No one likes getting a letter from an attorney threatening legal action if you fail to comply with certain demands, especially regarding the payment of a debt. Collection letters can help recover an overdue obligation if they come from an attorney but
many debtors know that a letter is usually an empty threat of legal action especially if they have dealt with unpaid debts in the past.
It can be expensive to file a lawsuit but in some states collection agencies cannot file lawsuits and must retain an attorney. You can certainly send a letter to someone who owes you money and may file a lawsuit on your own, but having a debt collection handle all collection matters will relieve you of the frustration inherent in trying to collect on a debt.
Selecting a Debt Collection Lawyer
Dealing with a recalcitrant debtor is better left to a legal professional who deals with these cases on a daily and routine basis. An experienced debt collection attorney will have the resources and technology to uncover nonexempt assets and to locate debtors who may have disappeared or moved before or after a judgment was obtained.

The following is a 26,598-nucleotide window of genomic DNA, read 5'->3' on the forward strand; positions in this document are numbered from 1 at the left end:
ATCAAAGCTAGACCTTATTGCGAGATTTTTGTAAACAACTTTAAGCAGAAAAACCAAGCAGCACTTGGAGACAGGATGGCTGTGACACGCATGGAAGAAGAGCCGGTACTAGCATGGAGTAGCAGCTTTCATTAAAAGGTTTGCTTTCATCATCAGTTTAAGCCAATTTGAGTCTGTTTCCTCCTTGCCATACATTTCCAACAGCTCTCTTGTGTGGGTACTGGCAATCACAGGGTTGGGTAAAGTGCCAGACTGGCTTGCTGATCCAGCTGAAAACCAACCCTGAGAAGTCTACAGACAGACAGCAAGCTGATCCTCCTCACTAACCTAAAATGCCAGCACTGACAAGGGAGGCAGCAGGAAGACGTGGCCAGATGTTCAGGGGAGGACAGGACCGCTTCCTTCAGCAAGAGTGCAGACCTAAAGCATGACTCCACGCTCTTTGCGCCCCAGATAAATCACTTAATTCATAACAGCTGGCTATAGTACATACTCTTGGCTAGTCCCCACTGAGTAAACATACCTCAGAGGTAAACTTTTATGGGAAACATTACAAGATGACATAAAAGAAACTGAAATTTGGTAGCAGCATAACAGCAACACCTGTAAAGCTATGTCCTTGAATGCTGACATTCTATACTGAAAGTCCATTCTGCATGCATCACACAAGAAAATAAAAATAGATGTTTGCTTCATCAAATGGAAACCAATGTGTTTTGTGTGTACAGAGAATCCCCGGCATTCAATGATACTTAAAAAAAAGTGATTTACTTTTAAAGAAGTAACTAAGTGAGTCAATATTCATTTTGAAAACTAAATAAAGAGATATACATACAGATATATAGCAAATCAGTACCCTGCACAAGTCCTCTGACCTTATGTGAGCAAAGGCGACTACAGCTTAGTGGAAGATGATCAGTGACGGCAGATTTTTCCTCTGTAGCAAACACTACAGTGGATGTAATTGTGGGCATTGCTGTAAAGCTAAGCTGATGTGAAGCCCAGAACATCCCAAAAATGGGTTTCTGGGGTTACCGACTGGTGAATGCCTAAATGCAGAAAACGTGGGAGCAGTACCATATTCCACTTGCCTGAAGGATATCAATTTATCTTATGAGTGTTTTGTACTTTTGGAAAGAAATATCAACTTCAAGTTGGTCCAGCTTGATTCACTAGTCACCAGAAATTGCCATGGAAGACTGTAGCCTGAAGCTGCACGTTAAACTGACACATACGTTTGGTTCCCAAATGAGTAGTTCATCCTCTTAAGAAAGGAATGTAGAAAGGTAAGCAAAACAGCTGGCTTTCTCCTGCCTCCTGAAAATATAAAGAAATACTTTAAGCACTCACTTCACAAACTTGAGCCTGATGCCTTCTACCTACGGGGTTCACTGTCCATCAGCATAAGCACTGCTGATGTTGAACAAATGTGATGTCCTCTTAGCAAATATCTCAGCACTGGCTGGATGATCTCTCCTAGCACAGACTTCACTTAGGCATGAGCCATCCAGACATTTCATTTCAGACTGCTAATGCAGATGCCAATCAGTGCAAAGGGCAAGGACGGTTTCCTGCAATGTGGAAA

Your attorney should have trial experience as well as this is good indication that he or she is not intimated by the trial process or in prosecuting debt claims against corporate entities as well as individual consumers who take a hard line.
Serving legal process on a debtor can be difficult if the debtor has moved. Your attorney can handle this by personal service, substitute service or by publication. In some cases, once service is effectuated, you may get a call from the debtor offering to settle.
If you sued a corporation, your state may require that it be represented by an attorney. If so, you will want an attorney who has handled such cases in the past.
Before and After Judgment
Most debt cases result in a judgment by default since a debtor with no defense will not bother to appear or to hire an attorney. Once a judgment is obtained, the hardest step is collecting on the debt.
In many instances, your attorney can locate assets belonging to the debtor. Your lawyer can also compel the debtor to appear for a deposition where he or she may be questioned under oath and asked to produce certain records evidencing bank accounts, employment status and business income and assets.
If you are a business entity and are trying to collect a commercial debt, your attorney can obtain a prejudgment writ of attachment that is served by the county Sheriff or Constable to secure cash, business equipment or even inventory while the case is pending. The debtor can challenge the writ or may post a bond for the amount of the judgment in lieu of the writ so that you can collect if judgment is in your favor.
For post judgment procedures, bank levies on the debtor’s bank account and wage garnishment is possible. Your attorney can handle all of these procedures for you while ensuring compliance with the laws of your state.